2. Go to chrome://extensions.
  3. Enable Developer mode (top right corner).
  4. Click on "LOAD UNPACKED".
  5. Select the folder from step 1 and click OK.
Note that if you install Autofill this way, then it will never get auto-updated.

* If you install Autofill v5.5, then you will need to take these additional steps before proceeding with step 2 from above:
  1. Close Google Chrome.
  2. Right-click on the Google Chrome shortcut and select "Properties".
  3. Add the --allow-legacy-extension-manifests flag to the end of the Target field, e.g.:
  4. Restart Google Chrome.
Q How do I add a delay for a specific rule?
A The Delay option applies to all rules globally. If you want to add a delay for only one specific rule, then you'll have to use a little bit of JavaScript. Here's an example of waiting two seconds to autofill a field:
Q How do I increment a number in an existing form field?
A Let's say you want to increment the number in <input name="count">. You would create a JavaScript rule and enter this code:

Type = JavaScript
Value =
Q What if I need further assistance?
A If you need further assistance, please visit the official Autofill support group to start a new discussion or join an existing one. You can also post to the support group directly by sending an email to chrome-autofill@googlegroups.com. To get acquainted with Autofill, see what the rules look like for the Practice Form by automatically generating them using the wizard as outlined in the answer to question 1.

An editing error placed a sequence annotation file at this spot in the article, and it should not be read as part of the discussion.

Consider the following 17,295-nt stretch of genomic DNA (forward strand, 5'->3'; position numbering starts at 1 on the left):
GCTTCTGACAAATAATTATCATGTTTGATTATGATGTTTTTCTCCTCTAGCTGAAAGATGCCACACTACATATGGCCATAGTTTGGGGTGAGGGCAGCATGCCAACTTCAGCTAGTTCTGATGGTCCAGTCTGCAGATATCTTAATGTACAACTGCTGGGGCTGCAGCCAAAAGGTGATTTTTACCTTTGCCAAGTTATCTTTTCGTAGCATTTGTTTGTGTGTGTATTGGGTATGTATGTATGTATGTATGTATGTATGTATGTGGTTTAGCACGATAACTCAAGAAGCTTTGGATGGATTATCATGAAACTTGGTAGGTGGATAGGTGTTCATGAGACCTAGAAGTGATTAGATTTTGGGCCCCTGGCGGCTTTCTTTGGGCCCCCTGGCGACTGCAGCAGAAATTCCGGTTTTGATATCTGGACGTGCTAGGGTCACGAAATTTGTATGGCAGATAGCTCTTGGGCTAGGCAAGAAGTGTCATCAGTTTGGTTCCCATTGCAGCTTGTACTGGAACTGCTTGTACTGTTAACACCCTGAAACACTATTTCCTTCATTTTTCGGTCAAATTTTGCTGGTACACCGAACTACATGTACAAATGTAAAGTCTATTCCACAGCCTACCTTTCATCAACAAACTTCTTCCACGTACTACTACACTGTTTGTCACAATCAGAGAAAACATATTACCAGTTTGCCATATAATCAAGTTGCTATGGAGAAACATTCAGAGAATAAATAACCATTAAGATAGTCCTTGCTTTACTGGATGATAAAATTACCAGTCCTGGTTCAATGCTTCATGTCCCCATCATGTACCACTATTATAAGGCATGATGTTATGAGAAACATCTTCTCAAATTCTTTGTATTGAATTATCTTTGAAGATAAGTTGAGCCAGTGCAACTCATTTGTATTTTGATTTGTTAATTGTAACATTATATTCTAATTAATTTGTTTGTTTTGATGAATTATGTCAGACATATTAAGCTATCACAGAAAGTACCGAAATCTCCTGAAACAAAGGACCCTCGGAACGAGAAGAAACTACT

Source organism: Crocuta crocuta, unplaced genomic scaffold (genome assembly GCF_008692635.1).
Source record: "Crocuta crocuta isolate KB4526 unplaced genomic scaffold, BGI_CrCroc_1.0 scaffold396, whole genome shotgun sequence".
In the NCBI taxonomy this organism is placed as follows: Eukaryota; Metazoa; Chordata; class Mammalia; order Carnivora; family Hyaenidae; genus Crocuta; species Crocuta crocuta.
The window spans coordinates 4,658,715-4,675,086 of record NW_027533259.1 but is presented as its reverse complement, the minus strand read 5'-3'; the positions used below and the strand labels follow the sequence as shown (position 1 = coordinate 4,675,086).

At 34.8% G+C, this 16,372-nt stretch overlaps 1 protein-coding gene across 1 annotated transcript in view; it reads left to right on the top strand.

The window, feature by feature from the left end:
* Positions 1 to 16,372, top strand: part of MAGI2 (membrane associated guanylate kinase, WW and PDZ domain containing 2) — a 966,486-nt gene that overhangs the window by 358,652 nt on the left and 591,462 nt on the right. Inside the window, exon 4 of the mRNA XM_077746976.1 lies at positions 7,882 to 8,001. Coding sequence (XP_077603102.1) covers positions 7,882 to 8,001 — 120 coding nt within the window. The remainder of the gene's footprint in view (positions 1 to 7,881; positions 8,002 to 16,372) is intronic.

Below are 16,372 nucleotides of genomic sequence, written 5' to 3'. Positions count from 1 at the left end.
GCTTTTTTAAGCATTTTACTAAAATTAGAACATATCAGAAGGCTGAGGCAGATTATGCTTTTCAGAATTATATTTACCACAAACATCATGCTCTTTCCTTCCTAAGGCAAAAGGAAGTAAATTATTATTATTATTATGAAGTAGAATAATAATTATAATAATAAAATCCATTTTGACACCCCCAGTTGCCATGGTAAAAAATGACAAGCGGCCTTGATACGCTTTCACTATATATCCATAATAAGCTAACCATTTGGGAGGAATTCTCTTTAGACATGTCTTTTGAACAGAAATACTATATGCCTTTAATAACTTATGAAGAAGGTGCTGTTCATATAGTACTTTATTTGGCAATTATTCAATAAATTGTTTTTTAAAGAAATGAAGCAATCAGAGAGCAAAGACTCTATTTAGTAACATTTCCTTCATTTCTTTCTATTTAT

Q Can I bookmark the Autofill Options page?
A Yes, you can bookmark the following URL for quick access to Autofill Options:
chrome-extension://nlmmgnhgdeffjkdckmikfpnddkbbfkkk/options.html
The Options page can also be accessed through the right-click context menu if the setting is enabled in the Other Stuff tab.
Q What exactly is a "form field" anyway?
A A form field, also known as a form control or form element, is used to submit data from the client (your browser) to the server. It can have the following HTML tags: <input>, <textarea>, <select>. Though not technically a form field, Autofill also supports WYSIWYG edit boxes that use the <iframe> tag.
Q What should I enter in each column of the Form Fields tab?
A Move the mouse pointer over the question mark icon in the column header for some guidance. A detailed description is also available by clicking the Help button.
Q Can I reorder the autofill rules?
A Yes, you can easily reorder any rule by dragging the up/down icon on the right. If you are currently editing inside a text box, then you can press Alt + to move that rule up or Alt + to move it down.
Q Can I duplicate a profile?
A Yes, you can do this by following these instructions:
  1. Create a new empty profile in Options (this is the profile you want to duplicate to).
  2. Export the data to a CSV file under the Other Stuff tab.
  3. Open the CSV file in Microsoft Excel or equivalent spreadsheet.
  4. Copy the rows of the profile you want to duplicate and paste it immediately above ### OPTIONS ###.
  5. In the newly pasted rows, change the value in the Profile column to the profile ID of the profile you just created (this can be found under the ### PROFILES ### section).
  6. Import the CSV data back into Autofill (you can copy directly from Excel or from a text editor).
If you master the CSV data structure, you can do all sorts of raw manipulations in Excel and then import the data into Autofill. This opens up a whole new level of flexibility and power for you.
Q I pressed the hotkey assigned to a profile, but it didn't execute. What's going on?
A Chances are very likely that this hotkey is already used by Chrome, another Chrome extension, another program, or possibly your operating system. Try setting another hotkey for that profile.
Q What if I want to create an autofill rule for only one specific field?
A You can generate an autofill rule for one text field by right-clicking inside this field and selecting "Add rule for this field..." in the Autofill context menu.